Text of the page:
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Agencies Issue FAQs on Preventive Services, Wellness Programs, and Mental Health Parity

FAQs about Affordable Care Act Implementation (Part XXIX) and Mental Health Parity Implementation (Oct. 23, 2015)

DOL website

HHS website

Visit the Health Care Reform Community on Checkpoint to join the discussion on this development (for Checkpoint subscribers to EBIA’s Health Care Reform manual).

The DOL, HHS, and IRS have jointly issued FAQs addressing a variety of preventive services required to be provided without cost-sharing by non-grandfathered, nonexcepted group health plans, as well as wellness programs and mental health parity. Here are highlights:

  • Lactation Counseling and Equipment (Q/As-1 through -5). Q/A-2 reiterates, based on previous FAQ guidance (see our article), that a plan must cover out-of-network lactation counseling as a preventive service without cost-sharing if the plan does not have a provider in its network. Q/A-3 explains that a plan must cover (without cost-sharing) lactation counseling services from any providers acting within the scope of their state licenses or certifications (e.g., registered nurses). Q/As-4 and -5 warn that coverage for lactation counseling without cost-sharing cannot be limited to inpatient services, and that coverage for breastfeeding equipment without cost-sharing generally cannot be restricted to a specific time period after delivery. And Q/A-1 elaborates on the requirement to make a list of in-network lactation counseling providers available to participants.
  • Weight Management Services (Q/A-6). This Q/A advises that plans cannot contain a general exclusion for weight management services for adult obesity, explaining that plans are required to cover without cost-sharing, as preventive services, screening for obesity in adults and specific behavioral interventions listed in the United States Preventive Services Task Force (USPSTF) recommendations for adults based on body mass index.
  • Colonoscopies (Q/As-7 & -8). Following up on previous FAQ guidance about colonoscopies performed as preventive screening procedures (see our article), two Q/As clarify that plans may not impose cost-sharing for required pre-procedure consultations or for pathology exams on polyp biopsies. This guidance will apply as of January 1, 2016 for calendar-year plans.
  • Contraceptive Coverage: Religious Accommodation (Q/A-9). This Q/A explains in detail the two methods (see our article) available for qualifying nonprofit or closely held for-profit employers seeking a religious accommodation to the contraceptive coverage mandate.
  • Breast Cancer Susceptibility Gene (BRCA) Screening, Genetic Counseling and Testing (Q/A-10). Noting that previous FAQ guidance on preventive services has addressed BRCA-related issues (see our article), this new Q/A clarifies that genetic counseling and, if indicated, testing for harmful BRCA mutations must be available without cost-sharing to a woman who has been screened and found to be at increased risk of having a potential harmful gene mutation, even if she has previously been diagnosed with cancer, so long as she is “not currently symptomatic of or receiving active treatment for breast, ovarian, tubal, or peritoneal cancer.”
  • Wellness Programs (Q/A-11). Noting that under wellness program regulations jointly issued by the DOL, HHS, and IRS in 2013, wellness “rewards” include financial and non-financial incentives and disincentives (see our article), this Q/A points out that in-kind wellness program rewards (e.g., gift cards and sports gear) provided by a group health plan based on satisfaction of a standard related to a health factor are subject to the regulations. This includes the provisions of the regulations setting the maximum permissible reward under a health-contingent wellness program.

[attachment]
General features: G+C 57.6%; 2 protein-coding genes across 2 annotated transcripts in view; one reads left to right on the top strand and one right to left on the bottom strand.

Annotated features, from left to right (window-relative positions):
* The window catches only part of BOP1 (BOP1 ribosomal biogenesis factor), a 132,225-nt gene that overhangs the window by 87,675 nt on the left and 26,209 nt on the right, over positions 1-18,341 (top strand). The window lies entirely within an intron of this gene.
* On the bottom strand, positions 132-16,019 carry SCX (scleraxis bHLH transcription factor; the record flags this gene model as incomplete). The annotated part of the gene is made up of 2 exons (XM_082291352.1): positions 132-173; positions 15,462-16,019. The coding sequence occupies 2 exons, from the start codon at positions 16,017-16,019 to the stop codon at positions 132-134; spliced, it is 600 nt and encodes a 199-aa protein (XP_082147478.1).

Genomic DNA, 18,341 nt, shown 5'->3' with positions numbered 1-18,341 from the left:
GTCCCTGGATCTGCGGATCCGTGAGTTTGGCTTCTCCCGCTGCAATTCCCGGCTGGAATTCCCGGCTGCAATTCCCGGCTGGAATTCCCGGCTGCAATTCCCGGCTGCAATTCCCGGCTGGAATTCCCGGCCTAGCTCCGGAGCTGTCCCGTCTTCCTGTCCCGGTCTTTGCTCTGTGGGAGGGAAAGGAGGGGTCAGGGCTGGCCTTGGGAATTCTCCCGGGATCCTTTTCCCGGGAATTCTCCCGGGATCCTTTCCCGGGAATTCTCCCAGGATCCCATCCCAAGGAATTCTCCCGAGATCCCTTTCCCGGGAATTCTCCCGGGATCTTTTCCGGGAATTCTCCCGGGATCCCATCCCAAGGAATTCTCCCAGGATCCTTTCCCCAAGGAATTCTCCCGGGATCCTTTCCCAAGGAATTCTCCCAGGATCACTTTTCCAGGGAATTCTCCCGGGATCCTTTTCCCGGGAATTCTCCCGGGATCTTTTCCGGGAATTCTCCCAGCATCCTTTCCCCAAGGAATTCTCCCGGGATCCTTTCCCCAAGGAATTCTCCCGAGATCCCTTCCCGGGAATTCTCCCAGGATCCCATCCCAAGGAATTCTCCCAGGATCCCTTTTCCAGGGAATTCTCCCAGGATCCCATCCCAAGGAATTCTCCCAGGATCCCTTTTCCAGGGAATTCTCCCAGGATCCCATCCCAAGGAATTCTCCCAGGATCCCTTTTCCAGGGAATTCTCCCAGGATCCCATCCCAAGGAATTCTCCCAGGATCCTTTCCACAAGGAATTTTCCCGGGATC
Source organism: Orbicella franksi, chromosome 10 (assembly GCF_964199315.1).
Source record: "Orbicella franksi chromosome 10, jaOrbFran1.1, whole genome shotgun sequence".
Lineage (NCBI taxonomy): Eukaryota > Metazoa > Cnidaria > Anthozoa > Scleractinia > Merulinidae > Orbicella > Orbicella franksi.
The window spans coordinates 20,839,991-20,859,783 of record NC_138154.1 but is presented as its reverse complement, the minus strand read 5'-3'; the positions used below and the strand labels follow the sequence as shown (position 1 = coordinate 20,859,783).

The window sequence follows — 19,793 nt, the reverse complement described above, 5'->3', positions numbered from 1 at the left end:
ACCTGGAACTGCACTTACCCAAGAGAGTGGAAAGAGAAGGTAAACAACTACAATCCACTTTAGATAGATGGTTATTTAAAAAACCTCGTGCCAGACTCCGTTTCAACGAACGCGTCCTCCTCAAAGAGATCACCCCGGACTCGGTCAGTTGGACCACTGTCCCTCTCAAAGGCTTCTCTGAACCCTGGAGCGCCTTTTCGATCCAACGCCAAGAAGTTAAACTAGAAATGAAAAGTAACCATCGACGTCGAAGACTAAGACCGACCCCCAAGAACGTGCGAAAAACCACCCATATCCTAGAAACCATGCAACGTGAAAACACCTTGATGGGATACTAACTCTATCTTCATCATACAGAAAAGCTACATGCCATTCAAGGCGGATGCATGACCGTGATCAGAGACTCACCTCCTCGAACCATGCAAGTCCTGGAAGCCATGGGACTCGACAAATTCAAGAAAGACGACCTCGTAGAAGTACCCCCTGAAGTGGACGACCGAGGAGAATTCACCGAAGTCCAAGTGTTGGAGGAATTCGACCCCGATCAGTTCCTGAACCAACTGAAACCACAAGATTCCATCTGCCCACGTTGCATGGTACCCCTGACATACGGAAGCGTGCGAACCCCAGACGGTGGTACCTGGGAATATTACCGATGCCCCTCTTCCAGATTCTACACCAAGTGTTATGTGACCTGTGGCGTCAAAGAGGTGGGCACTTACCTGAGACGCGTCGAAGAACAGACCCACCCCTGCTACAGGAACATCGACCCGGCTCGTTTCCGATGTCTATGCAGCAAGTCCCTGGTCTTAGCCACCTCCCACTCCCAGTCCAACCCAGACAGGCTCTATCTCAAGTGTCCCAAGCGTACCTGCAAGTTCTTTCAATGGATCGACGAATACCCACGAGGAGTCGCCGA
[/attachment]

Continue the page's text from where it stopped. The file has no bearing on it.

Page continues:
• Mental Health Parity (Q/As-12 & -13). These Q/As build on earlier guidance indicating that information relevant to a participant’s claim for benefits includes documents on medical necessity criteria for both medical/surgical and mental health/substance use disorder benefits, as well as the processes, strategies, evidentiary standards, and other factors used to apply treatment limitations (see our article). In the context of treatment for anorexia characterized as a mental health benefit, Q/A-12 explains that the required disclosures must be made regardless of any assertions that the information is “proprietary” or has “commercial value.” Q/A-13 notes that group health plans may, but are not required to, provide a summary description of the medical necessity criteria in layperson’s terms, although such a document is not a substitute for the actual underlying medical necessity criteria, if requested.

EBIA Comment: These FAQs provide answers to a mix of specific questions based on focused facts and general questions with broader applicability; health plan sponsors and advisors will want to pick through them carefully. For more information, see EBIA’s Group Health Plan Mandates manual at Sections IX.G (“Mental Health Parity: Disclosure of Criteria for Medical Necessity Determinations, Claims Denials, and Other Document Requests”) and XIII.C (“Coverage of Preventive Health Services”). See also EBIA’s Health Care Reform manual at Sections XII.C (“Coverage of Preventive Health Services”) and XIII.C (“Health Status Nondiscrimination and Wellness Programs”), EBIA’s Self-Insured Health Plans manual at Section XIII.C (“Federally Mandated Benefits”), EBIA’s HIPAA Portability, Privacy & Security manual at Section XI.I (“Wellness Programs Must Meet Specific Nondiscrimination Requirements”), and EBIA’s Consumer-Driven Health Care manual at Section VI (“Wellness and Disease-Management Programs”).

Contributing Editors: EBIA Staff.

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